It came as a genuine surprise on August 10th when Vail Resorts CEO Rob Katz announced a new CEO will be taking his place on November 1st. His replacement will be Kirsten Lynch, the current Chief Marketing Officer of the Corporation. Last week, Bloomberg Businessweek did a profile and interview with Kirsten Lynch to discuss the upcoming challenges with this season.
Raised around Chicago, Kirsten Lynch began skiing at the age of six at Wilmot Mountain (now part of Vail Resorts portfolio). Her family would take vacations to Breckenridge, and would eventually move to the town of Vail. Her career has specialized in marketing, with most of her work being in marketing departments. Since joining Vail, she has been a major part of Vail’s marketing operations and strategy, along with being the pioneer of Vail’s EpicMix app. Kirsten says a big key in the future will be to use their data to track wait times at lifts in order to figure out which replacements are needed in coming seasons.
Browsing through her LinkedIn profile, her experience is impressive and diversified. She worked as the VP of Marketing at Kraft Foods for thirteen years, before being the Chief Marketing Officer of PepsiCo Quaker Division for two years. She then joined Vail Resorts in 2011, where she has been the EVP and Chief Marketing Officer before her upcoming promotion. She also serves on the Board of Directors of Stitch Fix.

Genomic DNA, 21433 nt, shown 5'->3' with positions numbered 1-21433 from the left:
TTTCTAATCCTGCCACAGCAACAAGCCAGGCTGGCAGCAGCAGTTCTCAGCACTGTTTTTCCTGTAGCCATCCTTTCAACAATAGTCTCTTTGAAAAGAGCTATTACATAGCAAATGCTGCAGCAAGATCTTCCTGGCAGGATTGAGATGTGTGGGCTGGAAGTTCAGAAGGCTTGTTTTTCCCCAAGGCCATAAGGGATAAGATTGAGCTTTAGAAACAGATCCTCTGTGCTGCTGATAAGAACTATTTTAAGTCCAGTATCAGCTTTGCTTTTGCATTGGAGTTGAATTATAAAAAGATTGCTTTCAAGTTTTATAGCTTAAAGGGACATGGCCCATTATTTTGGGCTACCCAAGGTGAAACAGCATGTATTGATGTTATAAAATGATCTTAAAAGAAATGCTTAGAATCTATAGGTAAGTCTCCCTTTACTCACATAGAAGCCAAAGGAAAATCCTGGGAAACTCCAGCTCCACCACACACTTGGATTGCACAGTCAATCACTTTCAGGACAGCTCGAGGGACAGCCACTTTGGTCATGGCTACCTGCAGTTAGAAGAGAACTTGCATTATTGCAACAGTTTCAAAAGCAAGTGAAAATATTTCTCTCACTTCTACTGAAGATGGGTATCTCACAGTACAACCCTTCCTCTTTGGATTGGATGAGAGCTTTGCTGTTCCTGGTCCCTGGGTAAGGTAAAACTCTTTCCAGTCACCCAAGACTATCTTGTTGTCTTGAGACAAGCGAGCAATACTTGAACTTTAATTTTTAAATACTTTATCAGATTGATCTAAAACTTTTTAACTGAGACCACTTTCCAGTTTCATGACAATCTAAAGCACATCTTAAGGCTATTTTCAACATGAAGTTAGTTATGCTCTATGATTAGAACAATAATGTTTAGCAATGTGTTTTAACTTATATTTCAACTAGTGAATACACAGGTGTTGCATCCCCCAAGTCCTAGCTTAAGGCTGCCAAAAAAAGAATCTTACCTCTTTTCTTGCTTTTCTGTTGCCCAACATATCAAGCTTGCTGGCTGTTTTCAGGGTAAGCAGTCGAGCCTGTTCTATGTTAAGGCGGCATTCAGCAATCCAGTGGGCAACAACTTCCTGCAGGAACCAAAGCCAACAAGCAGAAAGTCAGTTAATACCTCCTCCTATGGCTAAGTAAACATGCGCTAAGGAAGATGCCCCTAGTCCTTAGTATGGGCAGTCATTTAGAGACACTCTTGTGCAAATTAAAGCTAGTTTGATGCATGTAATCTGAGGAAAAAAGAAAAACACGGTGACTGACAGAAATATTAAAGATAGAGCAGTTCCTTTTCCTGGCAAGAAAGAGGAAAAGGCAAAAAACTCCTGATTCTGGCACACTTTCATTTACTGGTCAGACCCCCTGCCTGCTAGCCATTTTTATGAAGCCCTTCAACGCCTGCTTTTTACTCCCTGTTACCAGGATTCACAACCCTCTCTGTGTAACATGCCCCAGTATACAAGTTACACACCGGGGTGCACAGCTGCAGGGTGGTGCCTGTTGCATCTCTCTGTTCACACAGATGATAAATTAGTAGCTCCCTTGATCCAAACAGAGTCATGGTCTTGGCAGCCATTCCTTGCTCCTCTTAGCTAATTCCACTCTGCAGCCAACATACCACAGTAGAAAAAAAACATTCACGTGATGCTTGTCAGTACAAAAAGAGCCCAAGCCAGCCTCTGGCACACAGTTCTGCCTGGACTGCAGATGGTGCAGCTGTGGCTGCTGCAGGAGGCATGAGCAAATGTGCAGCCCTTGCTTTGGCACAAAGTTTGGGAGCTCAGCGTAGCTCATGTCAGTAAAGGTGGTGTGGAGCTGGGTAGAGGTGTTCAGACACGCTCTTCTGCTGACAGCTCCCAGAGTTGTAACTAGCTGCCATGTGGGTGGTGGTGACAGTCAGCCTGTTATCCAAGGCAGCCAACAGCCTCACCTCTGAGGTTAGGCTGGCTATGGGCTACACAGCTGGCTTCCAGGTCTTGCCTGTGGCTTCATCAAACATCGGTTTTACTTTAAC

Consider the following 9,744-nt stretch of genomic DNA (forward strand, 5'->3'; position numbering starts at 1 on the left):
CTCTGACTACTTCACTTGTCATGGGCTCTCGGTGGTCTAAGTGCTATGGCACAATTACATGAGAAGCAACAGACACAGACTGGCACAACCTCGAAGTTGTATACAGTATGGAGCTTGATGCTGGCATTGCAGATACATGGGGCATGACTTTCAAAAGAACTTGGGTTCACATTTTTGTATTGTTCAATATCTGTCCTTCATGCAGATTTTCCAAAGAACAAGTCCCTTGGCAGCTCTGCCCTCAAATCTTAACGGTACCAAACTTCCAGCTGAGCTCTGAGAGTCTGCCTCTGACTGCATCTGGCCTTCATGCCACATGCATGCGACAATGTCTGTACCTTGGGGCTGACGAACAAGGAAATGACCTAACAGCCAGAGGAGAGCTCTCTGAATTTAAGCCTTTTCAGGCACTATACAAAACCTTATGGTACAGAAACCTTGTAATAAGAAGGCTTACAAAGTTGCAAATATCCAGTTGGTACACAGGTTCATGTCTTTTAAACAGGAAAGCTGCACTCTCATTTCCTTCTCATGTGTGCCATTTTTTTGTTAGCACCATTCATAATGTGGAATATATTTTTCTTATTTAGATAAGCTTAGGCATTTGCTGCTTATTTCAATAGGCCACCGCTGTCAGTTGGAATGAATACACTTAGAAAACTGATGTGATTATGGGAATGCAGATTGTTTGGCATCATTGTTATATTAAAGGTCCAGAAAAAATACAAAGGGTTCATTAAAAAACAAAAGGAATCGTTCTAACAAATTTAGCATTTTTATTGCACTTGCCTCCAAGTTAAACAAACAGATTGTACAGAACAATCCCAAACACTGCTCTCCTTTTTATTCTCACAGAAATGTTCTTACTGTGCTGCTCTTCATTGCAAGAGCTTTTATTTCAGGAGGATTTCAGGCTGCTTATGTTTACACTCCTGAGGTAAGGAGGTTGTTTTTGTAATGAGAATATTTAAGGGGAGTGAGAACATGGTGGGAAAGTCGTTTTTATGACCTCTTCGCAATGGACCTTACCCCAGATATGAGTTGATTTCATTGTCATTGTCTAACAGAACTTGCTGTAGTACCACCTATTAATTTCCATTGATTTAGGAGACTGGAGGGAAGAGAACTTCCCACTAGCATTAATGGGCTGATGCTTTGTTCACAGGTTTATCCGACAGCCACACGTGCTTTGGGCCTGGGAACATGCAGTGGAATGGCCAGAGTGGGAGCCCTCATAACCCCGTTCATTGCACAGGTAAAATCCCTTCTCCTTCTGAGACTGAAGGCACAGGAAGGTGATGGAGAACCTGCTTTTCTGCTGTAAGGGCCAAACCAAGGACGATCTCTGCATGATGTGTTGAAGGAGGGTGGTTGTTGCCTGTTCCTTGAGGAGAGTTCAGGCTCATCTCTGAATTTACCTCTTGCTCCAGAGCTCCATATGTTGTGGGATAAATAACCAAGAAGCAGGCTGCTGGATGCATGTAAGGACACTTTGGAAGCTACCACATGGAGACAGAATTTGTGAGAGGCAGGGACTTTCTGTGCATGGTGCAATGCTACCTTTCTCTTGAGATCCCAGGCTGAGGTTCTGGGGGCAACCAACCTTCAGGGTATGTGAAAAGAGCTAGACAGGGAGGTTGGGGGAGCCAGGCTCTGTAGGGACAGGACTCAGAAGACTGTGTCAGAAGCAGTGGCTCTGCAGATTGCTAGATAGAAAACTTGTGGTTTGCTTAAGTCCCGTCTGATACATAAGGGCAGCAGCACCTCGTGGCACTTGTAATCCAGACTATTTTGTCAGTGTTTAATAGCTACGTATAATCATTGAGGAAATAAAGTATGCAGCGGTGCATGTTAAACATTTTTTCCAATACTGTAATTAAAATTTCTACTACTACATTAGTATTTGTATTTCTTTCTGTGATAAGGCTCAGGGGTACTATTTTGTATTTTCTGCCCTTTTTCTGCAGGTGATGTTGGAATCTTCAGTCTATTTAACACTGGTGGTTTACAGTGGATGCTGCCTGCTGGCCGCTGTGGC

In spite of the immense growth under Rob Katz’s tenure, he left many challenges for the incoming CEO. Crowds have been an issue at their resorts for years. Vail has decided to spend big this and next offseason to address these issues, but based on their large portfolio, many major lift projects are needed to fully manage their crowd issues. Epic Pass sales are also up 42% compared to last year, and with expected staffing shortages throughout the industry this year, it’s not going to be a be significant challenge for Vail Resorts to keep their customer base satisfied. Then there’s exceptionally high stock price, which is a big money maker for the corporation. The question is how much more can it grow in that regard, seeing that their market cap is already the largest in the industry, and new ski resort acquisitions won’t excite stockholders as much as before. Many tough tasks await Kirsten Lynch, but based on her experience, she’s clearly up for the job.